<section aria-label="Explanation">

The attribute is useful in digital publishing where only whitespace has been used to indicate new sections (e.g., headingless front matter sections, groups of index or bibliography entries). It is important that these sections be given a name, as without an explicit heading a section will not be navigable by assistive technology.

The aria-labelledby attribute serves an identical purpose, but it allows the name to be included in another element (which can be hidden). The value of the aria-labelledby attribute is the ID of the element that contains the name.

Example — Specifying an visible name

Note that the value of the attribute is not a fragment identifier (i.e., it does not include a hash character (#) at the start, as would be expected in a hyperlink).

<div role="note" aria-labelledby="note-hd">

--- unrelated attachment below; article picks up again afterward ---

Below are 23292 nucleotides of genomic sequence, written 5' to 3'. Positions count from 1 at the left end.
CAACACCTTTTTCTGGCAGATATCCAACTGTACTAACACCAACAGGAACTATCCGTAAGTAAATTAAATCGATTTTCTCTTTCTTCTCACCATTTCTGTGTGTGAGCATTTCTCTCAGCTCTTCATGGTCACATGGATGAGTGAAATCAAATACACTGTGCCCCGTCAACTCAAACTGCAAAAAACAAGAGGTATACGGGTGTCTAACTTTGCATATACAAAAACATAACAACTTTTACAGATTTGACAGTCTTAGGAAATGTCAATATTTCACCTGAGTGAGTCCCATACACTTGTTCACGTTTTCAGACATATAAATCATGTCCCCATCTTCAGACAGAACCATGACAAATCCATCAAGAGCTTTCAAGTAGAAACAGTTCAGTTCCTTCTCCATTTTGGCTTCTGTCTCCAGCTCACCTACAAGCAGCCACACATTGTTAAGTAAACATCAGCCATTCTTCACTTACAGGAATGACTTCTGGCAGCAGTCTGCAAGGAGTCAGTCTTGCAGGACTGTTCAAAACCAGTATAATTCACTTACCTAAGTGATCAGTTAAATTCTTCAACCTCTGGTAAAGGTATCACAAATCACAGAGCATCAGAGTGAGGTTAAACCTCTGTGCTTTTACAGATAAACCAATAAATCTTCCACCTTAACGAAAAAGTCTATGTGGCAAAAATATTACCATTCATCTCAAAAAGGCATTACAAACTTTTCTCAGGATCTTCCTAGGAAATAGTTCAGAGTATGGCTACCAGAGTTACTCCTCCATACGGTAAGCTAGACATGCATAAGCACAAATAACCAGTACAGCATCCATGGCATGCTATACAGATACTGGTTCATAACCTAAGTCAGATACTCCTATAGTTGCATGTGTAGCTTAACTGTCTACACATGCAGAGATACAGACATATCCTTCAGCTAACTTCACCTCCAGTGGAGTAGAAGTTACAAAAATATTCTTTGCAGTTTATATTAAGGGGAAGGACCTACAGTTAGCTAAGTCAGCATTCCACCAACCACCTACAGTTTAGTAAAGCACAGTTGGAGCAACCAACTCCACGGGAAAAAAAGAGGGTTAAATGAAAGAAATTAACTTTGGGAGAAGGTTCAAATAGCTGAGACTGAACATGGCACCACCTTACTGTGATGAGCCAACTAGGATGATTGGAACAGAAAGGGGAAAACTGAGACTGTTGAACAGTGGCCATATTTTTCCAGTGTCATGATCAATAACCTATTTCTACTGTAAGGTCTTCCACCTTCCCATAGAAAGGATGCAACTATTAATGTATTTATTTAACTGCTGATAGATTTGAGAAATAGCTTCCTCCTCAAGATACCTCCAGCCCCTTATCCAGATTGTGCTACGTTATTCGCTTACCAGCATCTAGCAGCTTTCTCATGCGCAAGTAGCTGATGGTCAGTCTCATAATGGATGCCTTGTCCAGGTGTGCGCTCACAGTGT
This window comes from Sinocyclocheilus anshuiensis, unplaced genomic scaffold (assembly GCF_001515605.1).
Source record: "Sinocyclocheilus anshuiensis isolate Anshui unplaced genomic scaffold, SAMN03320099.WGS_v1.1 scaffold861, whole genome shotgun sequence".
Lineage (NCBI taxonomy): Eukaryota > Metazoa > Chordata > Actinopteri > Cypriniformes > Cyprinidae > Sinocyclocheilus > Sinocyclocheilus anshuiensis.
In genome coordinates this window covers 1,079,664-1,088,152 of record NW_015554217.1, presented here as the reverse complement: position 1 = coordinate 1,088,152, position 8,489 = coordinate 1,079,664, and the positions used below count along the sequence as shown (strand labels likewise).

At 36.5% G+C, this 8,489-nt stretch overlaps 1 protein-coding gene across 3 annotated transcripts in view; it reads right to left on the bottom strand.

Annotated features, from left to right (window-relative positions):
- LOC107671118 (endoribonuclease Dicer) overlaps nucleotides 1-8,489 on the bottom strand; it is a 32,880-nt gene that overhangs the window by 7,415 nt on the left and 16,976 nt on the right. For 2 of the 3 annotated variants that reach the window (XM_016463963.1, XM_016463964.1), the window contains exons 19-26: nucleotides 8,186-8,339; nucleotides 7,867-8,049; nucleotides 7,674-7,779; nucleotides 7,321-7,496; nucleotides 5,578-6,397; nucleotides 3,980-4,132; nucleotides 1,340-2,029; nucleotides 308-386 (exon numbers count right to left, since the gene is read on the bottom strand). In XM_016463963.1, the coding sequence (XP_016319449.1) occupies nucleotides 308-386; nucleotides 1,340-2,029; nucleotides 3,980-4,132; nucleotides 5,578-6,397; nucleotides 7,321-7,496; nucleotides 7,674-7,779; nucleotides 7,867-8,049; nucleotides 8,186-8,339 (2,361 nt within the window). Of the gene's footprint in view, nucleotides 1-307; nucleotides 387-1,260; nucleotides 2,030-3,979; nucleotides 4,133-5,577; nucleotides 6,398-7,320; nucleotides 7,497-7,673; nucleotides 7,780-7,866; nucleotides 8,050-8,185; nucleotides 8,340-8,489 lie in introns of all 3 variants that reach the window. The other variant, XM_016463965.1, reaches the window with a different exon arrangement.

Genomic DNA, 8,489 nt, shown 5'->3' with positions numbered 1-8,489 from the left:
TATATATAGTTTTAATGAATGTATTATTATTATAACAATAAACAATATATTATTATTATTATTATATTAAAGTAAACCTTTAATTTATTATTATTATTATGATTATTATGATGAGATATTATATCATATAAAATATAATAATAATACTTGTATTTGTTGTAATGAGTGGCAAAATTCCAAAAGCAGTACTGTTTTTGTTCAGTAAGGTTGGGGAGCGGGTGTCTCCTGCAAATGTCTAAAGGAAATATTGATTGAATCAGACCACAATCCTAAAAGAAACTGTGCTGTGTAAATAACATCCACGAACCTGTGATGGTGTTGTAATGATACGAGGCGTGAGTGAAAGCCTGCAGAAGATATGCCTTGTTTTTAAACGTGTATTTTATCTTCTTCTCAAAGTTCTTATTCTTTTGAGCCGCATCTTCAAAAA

<p id="note-hd" class="hd">Warning!</p>
   …
</div>

The aria-labelledby attribute may reference more than one element if the label is split across multiple elements.

It is not strictly necessary to use the aria-labelledby attribute when a section of content has an explicit heading.

Example — Section with explicit heading

<section>
   <h2>Definitions</h2>
   …
</section>

Assistive technologies will associate the first heading element with the section. It can help with older browsers and assistive technologies to explicitly associate headings, however.

The presentation role

A common misconception is that adding the presentation role to an element is a way to hide content from assistive technologies. It is not!

This misconception arises in part because this role is often applied to images that users do not need to encounter.

Example — Image used for visual spacing

<img src="spacer.href" alt="" role="presentation"/>

In fact, it is the empty alt attribute that signals to assistive technologies that there is no content and the image can be safely ignored.